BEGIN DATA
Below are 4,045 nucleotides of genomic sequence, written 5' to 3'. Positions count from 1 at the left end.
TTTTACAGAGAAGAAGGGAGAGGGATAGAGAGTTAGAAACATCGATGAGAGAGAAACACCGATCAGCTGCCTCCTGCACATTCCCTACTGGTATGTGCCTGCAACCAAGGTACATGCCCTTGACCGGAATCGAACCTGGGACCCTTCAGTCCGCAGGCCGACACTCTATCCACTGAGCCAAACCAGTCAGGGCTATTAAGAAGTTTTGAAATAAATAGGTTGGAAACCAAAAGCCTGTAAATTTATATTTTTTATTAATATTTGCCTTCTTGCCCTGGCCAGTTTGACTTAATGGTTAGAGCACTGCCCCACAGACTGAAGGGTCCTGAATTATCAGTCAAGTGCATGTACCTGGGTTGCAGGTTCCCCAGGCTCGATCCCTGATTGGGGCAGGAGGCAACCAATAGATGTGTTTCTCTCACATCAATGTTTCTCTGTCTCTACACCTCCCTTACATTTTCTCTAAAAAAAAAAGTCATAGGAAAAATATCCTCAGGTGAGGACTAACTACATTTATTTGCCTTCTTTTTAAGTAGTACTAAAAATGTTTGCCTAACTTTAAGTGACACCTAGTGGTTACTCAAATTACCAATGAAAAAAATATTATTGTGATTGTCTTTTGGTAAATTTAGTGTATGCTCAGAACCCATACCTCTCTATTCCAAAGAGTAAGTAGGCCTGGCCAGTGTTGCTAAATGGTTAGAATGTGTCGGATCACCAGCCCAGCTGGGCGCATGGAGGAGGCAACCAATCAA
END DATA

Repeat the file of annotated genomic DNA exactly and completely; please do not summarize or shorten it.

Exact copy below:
Below are 4,045 nucleotides of genomic sequence, written 5' to 3'. Positions count from 1 at the left end.
TTTTACAGAGAAGAAGGGAGAGGGATAGAGAGTTAGAAACATCGATGAGAGAGAAACACCGATCAGCTGCCTCCTGCACATTCCCTACTGGTATGTGCCTGCAACCAAGGTACATGCCCTTGACCGGAATCGAACCTGGGACCCTTCAGTCCGCAGGCCGACACTCTATCCACTGAGCCAAACCAGTCAGGGCTATTAAGAAGTTTTGAAATAAATAGGTTGGAAACCAAAAGCCTGTAAATTTATATTTTTTATTAATATTTGCCTTCTTGCCCTGGCCAGTTTGACTTAATGGTTAGAGCACTGCCCCACAGACTGAAGGGTCCTGAATTATCAGTCAAGTGCATGTACCTGGGTTGCAGGTTCCCCAGGCTCGATCCCTGATTGGGGCAGGAGGCAACCAATAGATGTGTTTCTCTCACATCAATGTTTCTCTGTCTCTACACCTCCCTTACATTTTCTCTAAAAAAAAAAGTCATAGGAAAAATATCCTCAGGTGAGGACTAACTACATTTATTTGCCTTCTTTTTAAGTAGTACTAAAAATGTTTGCCTAACTTTAAGTGACACCTAGTGGTTACTCAAATTACCAATGAAAAAAATATTATTGTGATTGTCTTTTGGTAAATTTAGTGTATGCTCAGAACCCATACCTCTCTATTCCAAAGAGTAAGTAGGCCTGGCCAGTGTTGCTAAATGGTTAGAATGTGTCGGATCACCAGCCCAGCTGGGCGCATGGAGGAGGCAACCAATCAA